A spectacular hillfort overlooking a tiny Aberdeenshire village has been revealed as one of the largest settlements from the Pictish period between the 3rd and 6th centuries CE.

Archaeologists from University of Aberdeen have uncovered evidence of more than 800 huts perched high on the slopes of the Tap O’ Noth close to the village of Rhynie in northeast Scotland.

Pictish date was a surprise

Radiocarbon dating suggests the lower fort ramparts and two of the excavated hut platforms were constructed in the fifth to sixth centuries CE and that settlement on the hill may date back as far as the third century CE.

Their discovery means that the area, which today is a quiet village home to just a few hundred people, once had a hilltop settlement that at its height may have rivaled many post-Roman settlements.

Archaeologists have conducted extensive fieldwork in the surrounding area since 2011 but had previously focused on the lower valley which was well known for its Pictish heritage thanks to the famous Rhynie Man standing stone found on Barflat farm.

A wide trade network

During excavations at the settlement in the valley they discovered evidence of Mediterranean wines and the use of glass vessels from western France as well as intensive metalwork production which suggested it was a high-status site, possible even with royal connections.

However, the hillfort overlooking it at the top of Tap O’ Noth had generally been assumed to date from earlier prehistoric periods.

Professor Gordon Noble, who led the research, described the discovery through carbon dating that activity at the site extended into the Pictish period as the ‘most surprising of his career’.

Understanding the site as a whole

“I was absolutely stunned when I read the results,” he said. “We took samples from the site really just to begin placing the important discoveries we have made at Rhynie over the last few years in a broader geographical context.

“Because of the sheer scale of the fort and its location clinging to the side of a hill at the edges of the Cairngorms, some scholars had suggested occupation dated from a time when the climate was warmer, possibly during the Bronze age, and our earlier excavations have shown the vitrified fort on the summit of Tap O’ Noth dated to 400-100 BC.”

“Over the last two years we have been investigating the lower fort at Tap O’ Noth which is enclosed by a rampart that encircles the lower slopes of the hill.

“The results of the dating were simply incredible. They show that the huge enclosed area dated to the fifth to sixth centuries AD and that it was occupied at the same time as the elite complex in the valley at Barflat farm. Dating shows that settlement on the hill extended as far back to the third century, but both hut platforms excavated also had fifth to sixth century AD phases.”

The Aberdeen team then conducted drone surveys and utilised LiDAR technology which showed that there are hundreds of hut platforms within the bounds of the lower fort – perhaps as many as 800 – making it one of the largest settlements discovered in Scotland from this time period.

The distribution of the buildings suggests they are likely to have been built and occupied at a similar time as many are positioned alongside trackways or clustered together in groups. Drone surveys also showed that within these groups was one notably larger hut, indicating that there may have been some form of hierarchical organisation within the fort.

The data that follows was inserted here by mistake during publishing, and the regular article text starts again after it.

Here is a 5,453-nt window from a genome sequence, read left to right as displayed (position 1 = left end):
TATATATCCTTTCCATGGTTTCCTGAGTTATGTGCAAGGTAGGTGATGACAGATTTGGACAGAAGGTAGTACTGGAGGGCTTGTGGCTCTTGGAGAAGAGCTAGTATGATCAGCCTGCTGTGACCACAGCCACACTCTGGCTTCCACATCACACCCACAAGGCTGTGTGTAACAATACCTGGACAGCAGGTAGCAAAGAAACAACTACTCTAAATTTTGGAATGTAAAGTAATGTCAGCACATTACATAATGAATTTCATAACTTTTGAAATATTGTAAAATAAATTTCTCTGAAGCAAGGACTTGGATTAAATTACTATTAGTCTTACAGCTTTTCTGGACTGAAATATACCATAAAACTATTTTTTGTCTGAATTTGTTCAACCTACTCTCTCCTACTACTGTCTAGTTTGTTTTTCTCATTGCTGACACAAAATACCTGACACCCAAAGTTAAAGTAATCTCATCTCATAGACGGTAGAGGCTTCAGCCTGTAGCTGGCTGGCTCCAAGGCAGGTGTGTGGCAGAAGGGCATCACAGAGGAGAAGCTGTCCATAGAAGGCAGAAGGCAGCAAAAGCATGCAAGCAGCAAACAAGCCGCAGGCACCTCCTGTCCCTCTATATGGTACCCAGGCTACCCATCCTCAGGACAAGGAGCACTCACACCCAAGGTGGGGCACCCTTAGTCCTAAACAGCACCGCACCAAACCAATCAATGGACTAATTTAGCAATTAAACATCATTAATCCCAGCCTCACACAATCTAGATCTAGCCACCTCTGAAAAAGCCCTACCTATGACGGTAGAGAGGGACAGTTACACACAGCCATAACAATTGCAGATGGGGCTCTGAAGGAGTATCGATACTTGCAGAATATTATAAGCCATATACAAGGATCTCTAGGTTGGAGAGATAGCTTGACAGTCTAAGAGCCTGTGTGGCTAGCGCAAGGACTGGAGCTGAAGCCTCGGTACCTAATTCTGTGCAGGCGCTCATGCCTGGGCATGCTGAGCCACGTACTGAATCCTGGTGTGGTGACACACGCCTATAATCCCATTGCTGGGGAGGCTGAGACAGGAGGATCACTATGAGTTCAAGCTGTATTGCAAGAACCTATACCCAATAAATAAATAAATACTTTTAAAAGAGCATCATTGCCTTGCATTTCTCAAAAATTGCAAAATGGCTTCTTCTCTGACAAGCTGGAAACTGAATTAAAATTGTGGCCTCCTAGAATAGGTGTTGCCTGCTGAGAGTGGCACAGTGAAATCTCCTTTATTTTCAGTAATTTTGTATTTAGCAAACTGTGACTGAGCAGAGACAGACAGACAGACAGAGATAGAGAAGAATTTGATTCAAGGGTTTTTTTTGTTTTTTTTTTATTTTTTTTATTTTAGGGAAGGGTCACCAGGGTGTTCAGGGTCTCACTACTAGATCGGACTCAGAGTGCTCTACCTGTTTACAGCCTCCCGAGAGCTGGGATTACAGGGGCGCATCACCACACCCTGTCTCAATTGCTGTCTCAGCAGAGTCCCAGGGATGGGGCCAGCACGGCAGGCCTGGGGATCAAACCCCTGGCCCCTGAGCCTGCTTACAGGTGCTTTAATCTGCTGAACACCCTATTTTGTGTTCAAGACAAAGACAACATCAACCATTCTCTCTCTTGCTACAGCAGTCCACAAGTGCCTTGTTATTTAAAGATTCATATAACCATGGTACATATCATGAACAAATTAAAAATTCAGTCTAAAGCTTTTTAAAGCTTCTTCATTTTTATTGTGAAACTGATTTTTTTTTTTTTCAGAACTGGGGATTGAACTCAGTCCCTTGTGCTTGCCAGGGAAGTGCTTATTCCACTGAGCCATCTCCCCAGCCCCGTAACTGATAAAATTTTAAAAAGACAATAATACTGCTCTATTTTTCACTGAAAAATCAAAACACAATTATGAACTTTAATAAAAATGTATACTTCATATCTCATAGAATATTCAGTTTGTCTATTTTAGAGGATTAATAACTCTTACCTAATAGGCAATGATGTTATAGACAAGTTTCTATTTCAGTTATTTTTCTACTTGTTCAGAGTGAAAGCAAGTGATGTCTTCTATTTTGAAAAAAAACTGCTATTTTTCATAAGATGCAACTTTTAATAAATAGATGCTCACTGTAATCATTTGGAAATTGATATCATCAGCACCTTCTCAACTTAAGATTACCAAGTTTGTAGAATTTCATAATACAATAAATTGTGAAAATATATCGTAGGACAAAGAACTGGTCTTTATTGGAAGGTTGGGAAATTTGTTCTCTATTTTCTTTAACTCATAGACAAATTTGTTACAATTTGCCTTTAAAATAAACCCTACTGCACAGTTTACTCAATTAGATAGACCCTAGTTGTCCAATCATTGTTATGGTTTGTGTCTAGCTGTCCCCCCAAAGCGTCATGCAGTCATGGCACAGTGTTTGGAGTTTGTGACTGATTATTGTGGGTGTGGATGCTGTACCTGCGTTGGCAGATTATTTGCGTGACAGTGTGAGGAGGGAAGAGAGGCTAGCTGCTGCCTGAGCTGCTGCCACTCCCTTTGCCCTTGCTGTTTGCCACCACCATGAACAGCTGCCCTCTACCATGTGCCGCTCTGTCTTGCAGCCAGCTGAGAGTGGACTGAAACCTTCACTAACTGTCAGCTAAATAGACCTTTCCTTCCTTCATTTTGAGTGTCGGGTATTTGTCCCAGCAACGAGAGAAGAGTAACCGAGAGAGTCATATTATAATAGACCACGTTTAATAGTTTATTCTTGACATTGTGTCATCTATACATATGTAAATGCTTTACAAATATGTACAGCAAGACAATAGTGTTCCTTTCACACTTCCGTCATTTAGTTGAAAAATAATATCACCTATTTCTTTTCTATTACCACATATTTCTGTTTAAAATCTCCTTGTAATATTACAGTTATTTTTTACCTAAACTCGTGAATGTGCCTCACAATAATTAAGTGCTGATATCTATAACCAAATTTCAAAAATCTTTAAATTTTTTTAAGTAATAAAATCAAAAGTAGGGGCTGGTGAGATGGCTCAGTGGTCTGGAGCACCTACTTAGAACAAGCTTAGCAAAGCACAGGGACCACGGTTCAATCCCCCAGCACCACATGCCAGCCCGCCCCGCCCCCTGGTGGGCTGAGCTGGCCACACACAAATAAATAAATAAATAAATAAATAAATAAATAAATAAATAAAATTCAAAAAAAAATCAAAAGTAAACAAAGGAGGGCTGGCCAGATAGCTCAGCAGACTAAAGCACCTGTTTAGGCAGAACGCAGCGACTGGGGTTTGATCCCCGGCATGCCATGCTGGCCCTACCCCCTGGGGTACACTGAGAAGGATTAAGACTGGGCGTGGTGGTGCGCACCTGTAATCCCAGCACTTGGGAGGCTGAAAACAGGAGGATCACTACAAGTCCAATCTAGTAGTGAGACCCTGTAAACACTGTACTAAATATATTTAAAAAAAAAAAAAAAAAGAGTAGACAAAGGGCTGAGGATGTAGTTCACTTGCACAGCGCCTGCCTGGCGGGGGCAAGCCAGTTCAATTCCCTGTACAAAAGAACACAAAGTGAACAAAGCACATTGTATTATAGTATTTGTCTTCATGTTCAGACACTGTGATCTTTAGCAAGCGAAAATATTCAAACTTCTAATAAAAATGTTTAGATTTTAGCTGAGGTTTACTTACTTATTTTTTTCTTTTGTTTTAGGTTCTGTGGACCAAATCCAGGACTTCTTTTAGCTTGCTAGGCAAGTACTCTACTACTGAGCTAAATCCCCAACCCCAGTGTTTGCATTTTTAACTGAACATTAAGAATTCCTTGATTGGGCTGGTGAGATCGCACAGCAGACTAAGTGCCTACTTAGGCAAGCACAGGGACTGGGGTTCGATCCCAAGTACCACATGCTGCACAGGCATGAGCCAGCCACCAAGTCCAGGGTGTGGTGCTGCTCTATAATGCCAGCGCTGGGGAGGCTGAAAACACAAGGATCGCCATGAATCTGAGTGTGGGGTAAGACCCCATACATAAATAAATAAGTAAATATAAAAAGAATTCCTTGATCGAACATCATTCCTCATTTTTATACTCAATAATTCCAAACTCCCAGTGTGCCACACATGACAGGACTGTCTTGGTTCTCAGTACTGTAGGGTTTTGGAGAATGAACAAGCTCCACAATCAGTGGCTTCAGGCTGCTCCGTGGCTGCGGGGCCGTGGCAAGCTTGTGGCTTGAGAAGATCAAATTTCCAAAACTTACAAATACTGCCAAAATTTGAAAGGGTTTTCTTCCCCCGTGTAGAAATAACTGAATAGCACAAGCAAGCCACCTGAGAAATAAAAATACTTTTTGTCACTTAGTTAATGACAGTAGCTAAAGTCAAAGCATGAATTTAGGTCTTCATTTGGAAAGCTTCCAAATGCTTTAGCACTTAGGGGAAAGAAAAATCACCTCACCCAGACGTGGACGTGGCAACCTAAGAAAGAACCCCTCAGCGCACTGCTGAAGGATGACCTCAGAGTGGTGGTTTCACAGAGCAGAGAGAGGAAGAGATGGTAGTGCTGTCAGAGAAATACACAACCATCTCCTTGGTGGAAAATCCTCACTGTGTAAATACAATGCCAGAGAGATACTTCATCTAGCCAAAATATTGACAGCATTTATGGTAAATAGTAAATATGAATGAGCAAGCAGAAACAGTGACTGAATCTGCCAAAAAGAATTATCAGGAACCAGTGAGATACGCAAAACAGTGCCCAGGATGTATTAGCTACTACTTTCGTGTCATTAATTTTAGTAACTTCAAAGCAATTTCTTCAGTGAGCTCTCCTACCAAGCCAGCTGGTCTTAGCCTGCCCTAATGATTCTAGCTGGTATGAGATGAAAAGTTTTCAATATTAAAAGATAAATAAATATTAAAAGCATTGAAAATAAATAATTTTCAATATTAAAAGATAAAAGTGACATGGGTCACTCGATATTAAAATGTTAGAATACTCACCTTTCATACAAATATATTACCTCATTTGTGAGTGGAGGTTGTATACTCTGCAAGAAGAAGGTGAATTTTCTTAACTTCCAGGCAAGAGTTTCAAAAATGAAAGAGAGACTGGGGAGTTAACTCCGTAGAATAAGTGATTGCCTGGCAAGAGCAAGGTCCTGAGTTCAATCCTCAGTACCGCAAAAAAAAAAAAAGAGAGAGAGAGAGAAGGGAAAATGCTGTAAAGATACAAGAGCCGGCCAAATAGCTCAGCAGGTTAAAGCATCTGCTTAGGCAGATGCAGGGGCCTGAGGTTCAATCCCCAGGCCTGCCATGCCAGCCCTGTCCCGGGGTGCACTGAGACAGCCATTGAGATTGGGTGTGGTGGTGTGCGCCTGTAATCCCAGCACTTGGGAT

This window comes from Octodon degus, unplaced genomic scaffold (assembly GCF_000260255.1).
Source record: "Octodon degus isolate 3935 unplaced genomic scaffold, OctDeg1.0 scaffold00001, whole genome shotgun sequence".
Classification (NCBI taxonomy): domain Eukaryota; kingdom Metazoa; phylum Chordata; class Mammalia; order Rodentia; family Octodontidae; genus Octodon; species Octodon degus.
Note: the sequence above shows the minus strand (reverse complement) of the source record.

Professor Noble added: “The size of the upper and lower forts together are around 16.75 hectares and one phase at least dates from the fifth to sixth centuries AD.

“This makes it bigger than anything we know from early medieval Britain – the previous biggest known fort in early medieval Scotland is Burghead at around five and a half hectares and in England famous post-Roman sites such as Cadbury Castle is seven hectares and Tintagel around five hectares.

We had previously assumed that you would need to get to around the 12th century in Scotland before settlements started to reach this size. We obviously need to do more to try and date more of the hut platforms given there are hundreds of them, but potentially we have a huge regional settlement with activity emerging in the Late Roman Iron Age and extending to the sixth century. It just shows just how much we still have to learn about settlement around the time that the early kingdoms of Pictland were being consolidated.”

Bruce Mann, Archaeologist for Aberdeenshire Council said:  “To say these results are completely unexpected is an understatement. However, they could be key to understanding changing settlement patterns at the time. In the early centuries AD there were widespread small communities scattered across the landscape. These then largely disappear during the time of the Roman campaigns and we’ve struggled to understand what happened. Perhaps now we have evidence of people coming together in large concentrations at a handful of places, a reaction to the threat of external invasions.”

Permission to excavate and film at Tap O’ Noth was granted by Historic Environment Scotland and supported by Aberdeenshire Council. The fieldwork was funded by the University of Aberdeen Development Trust and Historic Environment Scotland.